for (Map.Entry<MyClass.Key,String> entry: data.entrySet()) {
    builder.append(entry.key())
       .append(": ")
       .append(entry.value())
       .append(separator);
}
// Remove the last separator and return a string to use.
// N.b. this is likely as efficient as just using builder.toString() 
// which would also copy the buffer, except we have 1 char less 
// (i.e. '/n').
final String toUse = builder.substring(0, builder.length()-separator.length()-1);

One solution is to create a custom wrapper to StringBuilder. It can’t be extended, thus a wrapper is required.

public class CustomStringBuilder {

final String separator = System.getProperty("line.separator");

private StringBuilder builder = new StringBuilder();

public CustomStringBuilder appendLine(String str){
    builder.append(str + separator);
    return this;
}

public CustomStringBuilder append(String str){
    builder.append(str);
    return this;
}

public String toString() {
    return this.builder.toString();
}

}

Implementation like such:

CustomStringBuilder builder = new CustomStringBuilder();

//iterate over as needed, but a wrapper to StringBuilder with new line features.

builder.appendLine("data goes here");
return builder.toString();

This does have some downsides:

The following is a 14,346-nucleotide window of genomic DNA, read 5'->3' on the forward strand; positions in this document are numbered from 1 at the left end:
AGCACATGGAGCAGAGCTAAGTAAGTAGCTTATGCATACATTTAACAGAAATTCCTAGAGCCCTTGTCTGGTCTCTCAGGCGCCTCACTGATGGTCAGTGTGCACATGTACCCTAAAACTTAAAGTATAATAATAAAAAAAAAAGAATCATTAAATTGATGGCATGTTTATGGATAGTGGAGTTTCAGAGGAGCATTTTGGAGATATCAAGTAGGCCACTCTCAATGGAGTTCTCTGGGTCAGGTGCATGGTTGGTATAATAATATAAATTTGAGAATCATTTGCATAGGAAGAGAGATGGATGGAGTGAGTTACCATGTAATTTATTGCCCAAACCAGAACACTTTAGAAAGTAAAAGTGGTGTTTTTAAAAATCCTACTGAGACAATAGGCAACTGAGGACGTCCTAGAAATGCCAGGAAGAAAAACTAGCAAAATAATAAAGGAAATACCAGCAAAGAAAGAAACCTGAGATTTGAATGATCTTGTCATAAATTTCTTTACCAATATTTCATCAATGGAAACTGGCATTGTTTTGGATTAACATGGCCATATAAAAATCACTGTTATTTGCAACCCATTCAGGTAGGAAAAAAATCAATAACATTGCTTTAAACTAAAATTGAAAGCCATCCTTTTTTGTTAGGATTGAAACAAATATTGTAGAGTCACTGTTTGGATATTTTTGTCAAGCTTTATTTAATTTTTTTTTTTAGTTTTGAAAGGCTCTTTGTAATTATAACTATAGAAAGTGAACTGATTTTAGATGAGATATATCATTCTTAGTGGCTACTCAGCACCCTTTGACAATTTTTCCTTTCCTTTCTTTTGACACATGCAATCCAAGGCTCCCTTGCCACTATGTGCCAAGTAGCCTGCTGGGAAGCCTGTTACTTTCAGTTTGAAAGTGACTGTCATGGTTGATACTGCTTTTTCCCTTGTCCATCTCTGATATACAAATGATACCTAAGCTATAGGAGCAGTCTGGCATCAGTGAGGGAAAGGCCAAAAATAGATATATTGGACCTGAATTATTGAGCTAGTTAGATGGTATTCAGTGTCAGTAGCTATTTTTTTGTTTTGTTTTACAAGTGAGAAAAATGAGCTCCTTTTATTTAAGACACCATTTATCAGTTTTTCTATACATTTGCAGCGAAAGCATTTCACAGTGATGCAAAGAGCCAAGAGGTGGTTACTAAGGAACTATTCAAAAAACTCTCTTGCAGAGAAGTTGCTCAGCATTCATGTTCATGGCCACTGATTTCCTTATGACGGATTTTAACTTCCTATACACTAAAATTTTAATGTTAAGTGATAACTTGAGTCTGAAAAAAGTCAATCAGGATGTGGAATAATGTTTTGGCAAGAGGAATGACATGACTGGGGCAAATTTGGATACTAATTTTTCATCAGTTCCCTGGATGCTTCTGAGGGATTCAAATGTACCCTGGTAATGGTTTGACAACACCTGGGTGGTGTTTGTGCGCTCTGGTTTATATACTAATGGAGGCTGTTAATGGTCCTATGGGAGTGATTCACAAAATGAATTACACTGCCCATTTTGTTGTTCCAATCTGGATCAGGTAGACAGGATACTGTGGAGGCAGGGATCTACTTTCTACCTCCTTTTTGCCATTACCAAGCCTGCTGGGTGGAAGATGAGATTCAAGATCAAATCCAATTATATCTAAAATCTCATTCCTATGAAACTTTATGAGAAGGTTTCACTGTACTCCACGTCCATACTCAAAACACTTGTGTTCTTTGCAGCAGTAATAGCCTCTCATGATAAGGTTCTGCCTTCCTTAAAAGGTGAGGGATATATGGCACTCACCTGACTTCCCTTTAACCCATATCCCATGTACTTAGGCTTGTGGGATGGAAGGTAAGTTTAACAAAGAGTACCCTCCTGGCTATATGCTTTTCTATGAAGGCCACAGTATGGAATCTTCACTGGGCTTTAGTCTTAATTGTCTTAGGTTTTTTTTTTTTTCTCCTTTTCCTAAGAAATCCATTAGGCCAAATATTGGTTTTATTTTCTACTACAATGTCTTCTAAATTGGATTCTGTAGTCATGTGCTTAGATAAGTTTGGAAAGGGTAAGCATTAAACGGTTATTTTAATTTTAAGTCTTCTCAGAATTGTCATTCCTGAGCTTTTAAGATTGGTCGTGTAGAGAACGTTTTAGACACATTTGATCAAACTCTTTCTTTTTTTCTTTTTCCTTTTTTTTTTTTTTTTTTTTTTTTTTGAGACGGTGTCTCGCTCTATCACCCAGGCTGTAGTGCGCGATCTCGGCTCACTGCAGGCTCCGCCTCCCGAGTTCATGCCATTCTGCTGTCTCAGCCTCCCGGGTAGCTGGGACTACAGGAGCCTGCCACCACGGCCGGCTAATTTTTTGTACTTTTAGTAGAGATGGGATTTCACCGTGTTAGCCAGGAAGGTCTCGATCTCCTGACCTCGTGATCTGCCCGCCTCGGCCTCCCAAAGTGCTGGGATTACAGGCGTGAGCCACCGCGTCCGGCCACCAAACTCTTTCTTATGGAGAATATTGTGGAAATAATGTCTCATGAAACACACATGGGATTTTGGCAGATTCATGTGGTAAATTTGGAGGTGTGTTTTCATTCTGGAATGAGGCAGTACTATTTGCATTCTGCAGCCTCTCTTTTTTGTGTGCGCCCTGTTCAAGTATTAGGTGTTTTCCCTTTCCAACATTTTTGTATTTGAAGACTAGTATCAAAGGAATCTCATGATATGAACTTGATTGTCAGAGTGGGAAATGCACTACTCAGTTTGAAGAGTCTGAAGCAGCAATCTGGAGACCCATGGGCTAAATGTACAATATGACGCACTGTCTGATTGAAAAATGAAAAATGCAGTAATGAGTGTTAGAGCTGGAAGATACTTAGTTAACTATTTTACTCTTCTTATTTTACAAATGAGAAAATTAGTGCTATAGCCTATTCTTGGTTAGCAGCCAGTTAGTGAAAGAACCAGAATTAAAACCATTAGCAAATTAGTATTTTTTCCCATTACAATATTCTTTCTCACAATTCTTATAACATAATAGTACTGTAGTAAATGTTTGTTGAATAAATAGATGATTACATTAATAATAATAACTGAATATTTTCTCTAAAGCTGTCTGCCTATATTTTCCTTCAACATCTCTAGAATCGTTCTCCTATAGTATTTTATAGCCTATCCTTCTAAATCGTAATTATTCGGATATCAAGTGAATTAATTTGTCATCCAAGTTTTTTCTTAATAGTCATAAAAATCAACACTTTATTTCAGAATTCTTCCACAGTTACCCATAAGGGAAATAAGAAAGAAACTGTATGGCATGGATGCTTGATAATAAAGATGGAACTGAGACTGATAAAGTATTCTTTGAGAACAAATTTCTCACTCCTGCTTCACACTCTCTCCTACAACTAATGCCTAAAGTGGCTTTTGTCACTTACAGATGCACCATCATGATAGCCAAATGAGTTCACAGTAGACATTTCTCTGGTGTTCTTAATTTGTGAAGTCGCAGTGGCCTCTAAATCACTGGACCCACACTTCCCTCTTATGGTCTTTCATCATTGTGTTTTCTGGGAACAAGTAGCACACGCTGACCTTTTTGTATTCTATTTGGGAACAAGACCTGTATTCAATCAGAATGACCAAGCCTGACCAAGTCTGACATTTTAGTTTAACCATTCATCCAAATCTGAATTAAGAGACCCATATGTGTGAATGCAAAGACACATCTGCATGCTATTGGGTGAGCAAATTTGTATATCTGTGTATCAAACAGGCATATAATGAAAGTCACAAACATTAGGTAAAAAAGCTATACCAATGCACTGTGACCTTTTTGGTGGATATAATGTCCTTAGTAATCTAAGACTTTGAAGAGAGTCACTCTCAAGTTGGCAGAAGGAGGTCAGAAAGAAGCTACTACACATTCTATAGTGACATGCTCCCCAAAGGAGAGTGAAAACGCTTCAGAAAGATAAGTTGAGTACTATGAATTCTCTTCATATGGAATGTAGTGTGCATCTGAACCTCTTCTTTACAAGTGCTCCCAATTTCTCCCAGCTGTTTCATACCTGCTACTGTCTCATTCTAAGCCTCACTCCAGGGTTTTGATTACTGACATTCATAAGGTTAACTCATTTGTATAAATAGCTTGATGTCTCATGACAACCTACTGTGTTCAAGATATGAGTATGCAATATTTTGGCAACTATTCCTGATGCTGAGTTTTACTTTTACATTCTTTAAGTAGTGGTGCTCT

• Writing code that’s typically not “domain / business” centric
  • Not using open source standard solution like: StringUtils.join
  • Forced to maintain a class that wraps a JDK class that’s final and thus updates required long term.

I went with the StringUtils.join solution for iterating over collections and even building lightweight build method patterns in the code.

Let libraries do this for you.

import com.sun.deploy.util.StringUtils;

as well as many others have StringUtils, which has a join method. You can do this in one line:

StringUtils.join(list, DELIMITER);

But for more context, here is how you could do it with a hashmap.

public static String getDelimitatedData(HashMap<String, String> data) {
    final String DELIMITER = "/n"; //Should make this a variable
    ArrayList<String> entries = new ArrayList<>();

    for (Map.Entry<String, String> entry : data.entrySet()) {
        entries.add(entry.getKey() + ": " + entry.getValue());
    }

    return StringUtils.join(entries, DELIMITER);
}